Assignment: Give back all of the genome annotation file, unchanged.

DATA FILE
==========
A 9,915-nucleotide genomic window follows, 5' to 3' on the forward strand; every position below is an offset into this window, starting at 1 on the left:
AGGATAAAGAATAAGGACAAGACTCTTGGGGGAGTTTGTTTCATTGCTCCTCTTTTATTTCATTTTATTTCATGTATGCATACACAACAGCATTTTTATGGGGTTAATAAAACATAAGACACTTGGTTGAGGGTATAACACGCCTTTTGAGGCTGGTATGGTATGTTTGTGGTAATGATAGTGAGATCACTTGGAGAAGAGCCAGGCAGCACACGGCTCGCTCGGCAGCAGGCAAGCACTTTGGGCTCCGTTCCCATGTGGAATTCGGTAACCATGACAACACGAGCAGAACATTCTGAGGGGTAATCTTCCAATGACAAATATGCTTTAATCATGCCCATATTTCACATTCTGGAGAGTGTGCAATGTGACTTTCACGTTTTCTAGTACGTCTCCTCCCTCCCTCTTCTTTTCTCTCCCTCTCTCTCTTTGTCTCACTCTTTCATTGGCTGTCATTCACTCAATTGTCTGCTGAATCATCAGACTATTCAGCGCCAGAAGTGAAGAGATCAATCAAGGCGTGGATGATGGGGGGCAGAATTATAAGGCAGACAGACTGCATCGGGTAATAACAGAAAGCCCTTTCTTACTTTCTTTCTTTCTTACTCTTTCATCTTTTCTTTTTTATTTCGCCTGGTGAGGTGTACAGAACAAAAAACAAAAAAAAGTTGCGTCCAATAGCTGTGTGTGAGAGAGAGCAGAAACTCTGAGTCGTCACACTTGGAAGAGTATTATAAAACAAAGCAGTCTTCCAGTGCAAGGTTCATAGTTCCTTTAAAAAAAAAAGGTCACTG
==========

A 9,915-nucleotide genomic window follows, 5' to 3' on the forward strand; every position below is an offset into this window, starting at 1 on the left:
AGGATAAAGAATAAGGACAAGACTCTTGGGGGAGTTTGTTTCATTGCTCCTCTTTTATTTCATTTTATTTCATGTATGCATACACAACAGCATTTTTATGGGGTTAATAAAACATAAGACACTTGGTTGAGGGTATAACACGCCTTTTGAGGCTGGTATGGTATGTTTGTGGTAATGATAGTGAGATCACTTGGAGAAGAGCCAGGCAGCACACGGCTCGCTCGGCAGCAGGCAAGCACTTTGGGCTCCGTTCCCATGTGGAATTCGGTAACCATGACAACACGAGCAGAACATTCTGAGGGGTAATCTTCCAATGACAAATATGCTTTAATCATGCCCATATTTCACATTCTGGAGAGTGTGCAATGTGACTTTCACGTTTTCTAGTACGTCTCCTCCCTCCCTCTTCTTTTCTCTCCCTCTCTCTCTTTGTCTCACTCTTTCATTGGCTGTCATTCACTCAATTGTCTGCTGAATCATCAGACTATTCAGCGCCAGAAGTGAAGAGATCAATCAAGGCGTGGATGATGGGGGGCAGAATTATAAGGCAGACAGACTGCATCGGGTAATAACAGAAAGCCCTTTCTTACTTTCTTTCTTTCTTACTCTTTCATCTTTTCTTTTTTATTTCGCCTGGTGAGGTGTACAGAACAAAAAACAAAAAAAAGTTGCGTCCAATAGCTGTGTGTGAGAGAGAGCAGAAACTCTGAGTCGTCACACTTGGAAGAGTATTATAAAACAAAGCAGTCTTCCAGTGCAAGGTTCATAGTTCCTTTAAAAAAAAAAGGTCACTG